Here it is 8am, and a nice Caesar salad sounds like just the thing to start the day off right. Except that it's March. And there is no lettuce to be found at the farmers' market. And somehow, even though it sounds great, I still don't want to buy lettuce at the grocery store 5 blocks away, make the salad, and eat it. It's still the time for sweet potatoes, onions, garlic, broths, and stews. But this doing without really sharpens the appetite for the seasonal foods spring will have to offer! I am really really excited!! (And hey, when was the last time you got excited about salad?)

Monday, March 1, 2010

Oliver update

Oliver is now: 18.5 months old
Main words: puppy (said about 100 times an hour), doggie (also a BIG favorite), ow (which means everything from please to ouch), kitty, woof-woof, moo, quack-quack, meow, growl, dirty (which sounds like lodie), hi, bye, water, and many more
Imitative words: "man-oh-man!" (which I say too much apparently), and "boy-oh-boy!"
First word: YUM! (which makes this devoted kitchen slave feel very good)
The latest: BAAA! (like a sheep, which he is super good at), and goodnight, which sounds like "ite". Yesterday he tried to say "bad idea" which was pretty funny.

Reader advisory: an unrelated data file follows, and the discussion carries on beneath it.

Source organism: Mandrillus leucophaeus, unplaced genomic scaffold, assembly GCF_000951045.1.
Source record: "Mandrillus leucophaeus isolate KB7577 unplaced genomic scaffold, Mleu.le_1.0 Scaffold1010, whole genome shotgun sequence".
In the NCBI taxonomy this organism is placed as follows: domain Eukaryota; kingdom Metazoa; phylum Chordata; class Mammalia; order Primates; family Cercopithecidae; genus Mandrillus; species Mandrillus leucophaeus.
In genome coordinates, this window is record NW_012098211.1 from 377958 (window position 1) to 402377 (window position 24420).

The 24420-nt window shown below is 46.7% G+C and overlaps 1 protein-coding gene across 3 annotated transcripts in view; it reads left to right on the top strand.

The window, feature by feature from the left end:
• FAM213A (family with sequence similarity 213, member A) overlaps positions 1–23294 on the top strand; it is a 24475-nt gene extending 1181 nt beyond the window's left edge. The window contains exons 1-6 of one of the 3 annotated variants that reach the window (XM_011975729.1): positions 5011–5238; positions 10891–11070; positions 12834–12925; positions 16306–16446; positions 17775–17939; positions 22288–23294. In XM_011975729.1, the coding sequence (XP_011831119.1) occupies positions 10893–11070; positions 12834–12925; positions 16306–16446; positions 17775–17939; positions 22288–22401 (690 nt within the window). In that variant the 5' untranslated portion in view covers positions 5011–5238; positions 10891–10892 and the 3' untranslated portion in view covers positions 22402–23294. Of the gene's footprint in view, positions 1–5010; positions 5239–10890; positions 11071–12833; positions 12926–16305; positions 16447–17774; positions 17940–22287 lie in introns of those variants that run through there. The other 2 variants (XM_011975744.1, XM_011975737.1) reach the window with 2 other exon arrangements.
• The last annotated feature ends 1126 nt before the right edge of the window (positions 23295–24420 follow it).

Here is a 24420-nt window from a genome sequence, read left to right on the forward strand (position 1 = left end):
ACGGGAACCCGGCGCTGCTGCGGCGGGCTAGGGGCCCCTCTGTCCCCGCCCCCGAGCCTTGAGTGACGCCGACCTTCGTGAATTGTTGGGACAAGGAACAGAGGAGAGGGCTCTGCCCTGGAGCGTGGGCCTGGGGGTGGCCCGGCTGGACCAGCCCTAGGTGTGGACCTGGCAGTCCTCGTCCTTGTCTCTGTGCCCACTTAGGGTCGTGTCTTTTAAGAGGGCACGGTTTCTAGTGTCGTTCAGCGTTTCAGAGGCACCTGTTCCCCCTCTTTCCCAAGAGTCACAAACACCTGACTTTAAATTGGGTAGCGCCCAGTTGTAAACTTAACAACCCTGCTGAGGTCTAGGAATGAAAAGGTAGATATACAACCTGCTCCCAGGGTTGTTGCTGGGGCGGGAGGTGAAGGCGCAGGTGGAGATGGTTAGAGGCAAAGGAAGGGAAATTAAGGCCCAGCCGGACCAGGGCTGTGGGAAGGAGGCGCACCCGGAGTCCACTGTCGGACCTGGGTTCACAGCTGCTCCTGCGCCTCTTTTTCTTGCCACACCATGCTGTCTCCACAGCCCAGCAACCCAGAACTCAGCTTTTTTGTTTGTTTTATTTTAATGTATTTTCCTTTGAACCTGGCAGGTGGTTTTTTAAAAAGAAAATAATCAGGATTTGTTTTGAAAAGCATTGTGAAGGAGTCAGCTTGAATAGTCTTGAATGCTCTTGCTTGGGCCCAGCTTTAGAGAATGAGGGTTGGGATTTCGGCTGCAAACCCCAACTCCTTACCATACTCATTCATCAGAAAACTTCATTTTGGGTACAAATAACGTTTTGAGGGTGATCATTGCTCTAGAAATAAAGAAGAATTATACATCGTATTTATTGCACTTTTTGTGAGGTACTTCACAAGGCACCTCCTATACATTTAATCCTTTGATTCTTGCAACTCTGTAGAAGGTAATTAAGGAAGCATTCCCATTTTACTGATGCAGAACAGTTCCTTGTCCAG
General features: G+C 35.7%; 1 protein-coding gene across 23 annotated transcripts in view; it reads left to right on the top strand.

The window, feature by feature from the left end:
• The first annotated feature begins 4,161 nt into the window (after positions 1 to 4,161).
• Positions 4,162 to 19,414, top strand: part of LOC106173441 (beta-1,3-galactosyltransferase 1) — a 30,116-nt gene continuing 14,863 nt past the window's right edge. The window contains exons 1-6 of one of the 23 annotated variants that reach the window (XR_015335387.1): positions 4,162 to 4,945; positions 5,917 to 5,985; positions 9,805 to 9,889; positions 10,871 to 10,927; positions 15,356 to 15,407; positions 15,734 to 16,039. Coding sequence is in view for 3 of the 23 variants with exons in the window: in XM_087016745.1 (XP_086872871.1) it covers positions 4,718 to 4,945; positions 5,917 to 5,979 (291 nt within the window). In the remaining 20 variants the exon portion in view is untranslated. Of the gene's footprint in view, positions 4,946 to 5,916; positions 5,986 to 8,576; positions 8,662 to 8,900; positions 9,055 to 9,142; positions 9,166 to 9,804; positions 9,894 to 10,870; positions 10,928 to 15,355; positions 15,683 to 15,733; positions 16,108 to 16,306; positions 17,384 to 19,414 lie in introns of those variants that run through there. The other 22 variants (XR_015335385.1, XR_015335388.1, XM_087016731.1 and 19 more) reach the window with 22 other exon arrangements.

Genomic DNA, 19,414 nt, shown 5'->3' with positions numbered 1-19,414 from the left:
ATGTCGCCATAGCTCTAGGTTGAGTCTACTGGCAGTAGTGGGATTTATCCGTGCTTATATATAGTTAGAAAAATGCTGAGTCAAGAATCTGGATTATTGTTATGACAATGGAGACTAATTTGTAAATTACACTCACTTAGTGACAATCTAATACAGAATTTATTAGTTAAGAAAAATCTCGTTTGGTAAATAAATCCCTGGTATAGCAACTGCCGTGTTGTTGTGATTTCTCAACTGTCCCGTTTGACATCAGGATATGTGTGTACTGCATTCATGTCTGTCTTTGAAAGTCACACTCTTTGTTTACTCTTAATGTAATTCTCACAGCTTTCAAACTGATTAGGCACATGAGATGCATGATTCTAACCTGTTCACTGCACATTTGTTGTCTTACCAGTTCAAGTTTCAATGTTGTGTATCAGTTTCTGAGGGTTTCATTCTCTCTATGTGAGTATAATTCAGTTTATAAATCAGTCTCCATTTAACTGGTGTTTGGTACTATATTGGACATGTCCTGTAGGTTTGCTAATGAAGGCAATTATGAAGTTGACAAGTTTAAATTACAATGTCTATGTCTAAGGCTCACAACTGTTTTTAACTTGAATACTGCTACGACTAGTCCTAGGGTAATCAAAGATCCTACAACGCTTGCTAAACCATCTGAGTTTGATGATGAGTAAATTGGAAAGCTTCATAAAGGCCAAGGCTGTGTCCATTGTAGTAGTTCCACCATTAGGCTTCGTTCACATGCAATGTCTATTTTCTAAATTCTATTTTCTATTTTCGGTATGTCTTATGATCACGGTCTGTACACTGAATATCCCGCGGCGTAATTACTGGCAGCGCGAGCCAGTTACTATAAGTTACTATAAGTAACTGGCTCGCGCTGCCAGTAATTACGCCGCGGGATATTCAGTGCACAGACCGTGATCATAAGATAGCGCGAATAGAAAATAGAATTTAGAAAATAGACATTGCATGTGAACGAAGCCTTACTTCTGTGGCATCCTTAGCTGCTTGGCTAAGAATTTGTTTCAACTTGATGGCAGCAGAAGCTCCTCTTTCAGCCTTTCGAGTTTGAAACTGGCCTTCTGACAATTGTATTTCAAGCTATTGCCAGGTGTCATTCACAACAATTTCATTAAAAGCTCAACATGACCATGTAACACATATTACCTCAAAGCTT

Oh, and the two best words: Mama and Papa. :)

Favorite activities: dancing to music his parents are listening to, watching stuffed animals dance and sing, lying in Hugo's lap drinking milk, giving hugs and kisses (to us and to his hand puppet that serves as Hugo's stand-in when he is at work), looking at dogs and puppies, running around in new environments, playing peek-a-boo (especially underneath chairs), rummaging through my utensil drawer, and EATING!

Sign language: please, thank you, water, eat, milk/nurse, more, bed/sleep, all done

Illnesses to date: one cold

Breastfeeding: every couple of hours during the day and twice at night

Size: tall and heavy! Outgrowing his 18-month-old clothes very fast.

Oliver day-to-day: filled with boundless energy!!! Sometimes Hugo sighs in a proud, pathetic way and says, "I wish we could feed him some crappy food so he wouldn't always be so energetic!"

Oliver's hair: growing like a weed. I really can't explain this...